1. Gaya Prasad who was President of the Notified Area Nawabganj in the district of Gonda was removed from that office by the Commissioner, Faizabad Division on 13-7-1956. This order removing him from the office was served upon him on 11-8-1956. Prior to that on 23-5-56 he was served with a charge-sheet dated 19-5-56 by the District Magistrate asking him to submit his explanation within 15 days on the several charges therein stated.
Sri Gaya Prasad submitted his explanation on those charges and his reply in brief was that they were all false and groundless and had been engineered by his enemies. He also suggested that an inquiry might be held on them against him. The petitioner's contention is that in spite of the offer made by him no inquiry into the matters was held nor was he allowed to be present at the inquiry, if any, done by the District Magistrate or to cross-examine the witnesses heard or to produce his own evidence.
He is accordingly challenging the order of the Commissioner dated 13-7-56 removing him from the office on the ground, inter alia that it is against the principles of natural justice as no reasonable opportunity was given to him to disprove the charges levelled against him. He Is further attacking it on the ground that no opportunity was allowed to him to cross examine the witnesses etc. or to produce his own evidence.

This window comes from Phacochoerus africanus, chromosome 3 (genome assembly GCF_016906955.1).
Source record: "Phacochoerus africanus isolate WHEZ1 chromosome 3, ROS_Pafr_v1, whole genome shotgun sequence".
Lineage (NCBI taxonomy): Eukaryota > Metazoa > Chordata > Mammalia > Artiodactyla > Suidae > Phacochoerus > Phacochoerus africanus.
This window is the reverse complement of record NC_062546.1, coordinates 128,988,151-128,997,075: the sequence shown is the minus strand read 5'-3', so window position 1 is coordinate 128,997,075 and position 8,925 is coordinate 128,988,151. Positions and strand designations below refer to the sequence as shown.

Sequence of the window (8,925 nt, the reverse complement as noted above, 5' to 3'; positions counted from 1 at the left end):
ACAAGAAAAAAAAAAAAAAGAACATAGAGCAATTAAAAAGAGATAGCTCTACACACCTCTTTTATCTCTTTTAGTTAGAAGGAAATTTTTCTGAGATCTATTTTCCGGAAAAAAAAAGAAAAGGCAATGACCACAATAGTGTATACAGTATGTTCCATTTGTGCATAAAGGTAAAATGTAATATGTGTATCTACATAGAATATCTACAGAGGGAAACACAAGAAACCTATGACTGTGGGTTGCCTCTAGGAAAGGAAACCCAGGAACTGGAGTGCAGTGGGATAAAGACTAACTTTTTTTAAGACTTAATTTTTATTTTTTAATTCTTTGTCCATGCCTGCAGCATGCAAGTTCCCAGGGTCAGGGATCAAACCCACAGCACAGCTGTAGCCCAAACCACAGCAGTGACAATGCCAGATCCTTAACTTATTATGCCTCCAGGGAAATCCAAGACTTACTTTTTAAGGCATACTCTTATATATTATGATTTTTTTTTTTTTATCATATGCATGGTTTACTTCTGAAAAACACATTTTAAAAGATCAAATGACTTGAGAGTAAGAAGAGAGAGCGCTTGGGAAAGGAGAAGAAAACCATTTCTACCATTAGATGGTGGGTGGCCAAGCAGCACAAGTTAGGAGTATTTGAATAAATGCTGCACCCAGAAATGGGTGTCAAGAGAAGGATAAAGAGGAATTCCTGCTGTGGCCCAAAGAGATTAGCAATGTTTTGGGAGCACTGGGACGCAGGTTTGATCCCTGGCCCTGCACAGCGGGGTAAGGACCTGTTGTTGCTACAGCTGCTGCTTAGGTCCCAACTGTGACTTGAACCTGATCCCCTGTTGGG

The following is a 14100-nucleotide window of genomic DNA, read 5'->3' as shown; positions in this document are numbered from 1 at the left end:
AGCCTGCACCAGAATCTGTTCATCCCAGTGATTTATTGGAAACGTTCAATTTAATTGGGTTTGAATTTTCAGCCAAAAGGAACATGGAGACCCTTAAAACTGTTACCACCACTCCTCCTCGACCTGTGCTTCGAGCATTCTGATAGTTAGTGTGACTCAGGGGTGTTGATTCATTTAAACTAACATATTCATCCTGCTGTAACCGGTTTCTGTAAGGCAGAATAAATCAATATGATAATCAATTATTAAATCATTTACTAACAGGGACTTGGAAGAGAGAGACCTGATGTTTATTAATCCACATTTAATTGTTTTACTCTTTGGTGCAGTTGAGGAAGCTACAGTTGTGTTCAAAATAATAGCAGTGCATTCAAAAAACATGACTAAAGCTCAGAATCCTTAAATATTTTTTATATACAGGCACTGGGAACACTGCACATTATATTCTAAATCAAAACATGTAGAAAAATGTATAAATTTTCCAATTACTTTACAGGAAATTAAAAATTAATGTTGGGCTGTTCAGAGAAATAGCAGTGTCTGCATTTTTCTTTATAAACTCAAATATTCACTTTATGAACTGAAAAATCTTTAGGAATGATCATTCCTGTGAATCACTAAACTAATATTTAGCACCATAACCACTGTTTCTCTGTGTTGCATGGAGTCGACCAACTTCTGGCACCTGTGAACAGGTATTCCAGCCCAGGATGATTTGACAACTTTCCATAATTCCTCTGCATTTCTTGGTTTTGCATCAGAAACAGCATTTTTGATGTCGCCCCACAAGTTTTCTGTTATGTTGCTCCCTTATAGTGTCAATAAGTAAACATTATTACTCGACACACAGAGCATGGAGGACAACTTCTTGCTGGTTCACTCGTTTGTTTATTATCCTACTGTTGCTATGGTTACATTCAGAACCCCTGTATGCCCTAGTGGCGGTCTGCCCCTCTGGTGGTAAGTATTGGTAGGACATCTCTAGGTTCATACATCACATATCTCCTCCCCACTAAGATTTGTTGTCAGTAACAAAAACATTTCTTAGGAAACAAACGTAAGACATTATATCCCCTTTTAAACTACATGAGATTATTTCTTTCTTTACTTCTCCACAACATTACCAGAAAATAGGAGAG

2. The relevant portion of Section 48 of the U. P. Municipalities Act, 1916, is that the Commissioner may, at any time, if he is satisfied that the President has been guilty of gross misconduct in the discharge of his duties remove him from office. The section, however further requires that before removing him from office under the said provisions the Commissioner shall give him an opportunity of explaining the conduct on which it is proposed to take action against him and shall in the event of taking such action place on record the reasons therefor and the decision of the Commissioner thereon shall not be questioned in any court.
Admittedly the petitioner was in this case handed over the charges levelled against him and was also asked to send his explanation on them. This again is not disputed that the petitioner was not allowed any opportunity to make a personal representation or to cross examine any witnesses or to produce any witnesses in support of his explanation. The question which, therefore arose in this case was whether Section 48 aforesaid required that an opportunity as above should also have been given to the petitioner.
3. Learned counsel for the petitioner has urged that the provision for giving an opportunity of explaining the conduct in Section 48 impliedly required that the person proceeded against shall be afforded not only an opportunity to account for the charges made against him but further to challenge by cross-examination etc. the evidence on which the charges were framed and also to produce any evidence which the person affected may find necessary.
So far as the plain language of the section is concerned all that the Legislature has required is that the person proceeded against shall be given an opportunity of explaining his conduct. Unless, therefore, the expression 'explaining the conduct' can be said to include these other rights asked by the petitioner it cannot be said that there was non-compliance of the provisions of the section.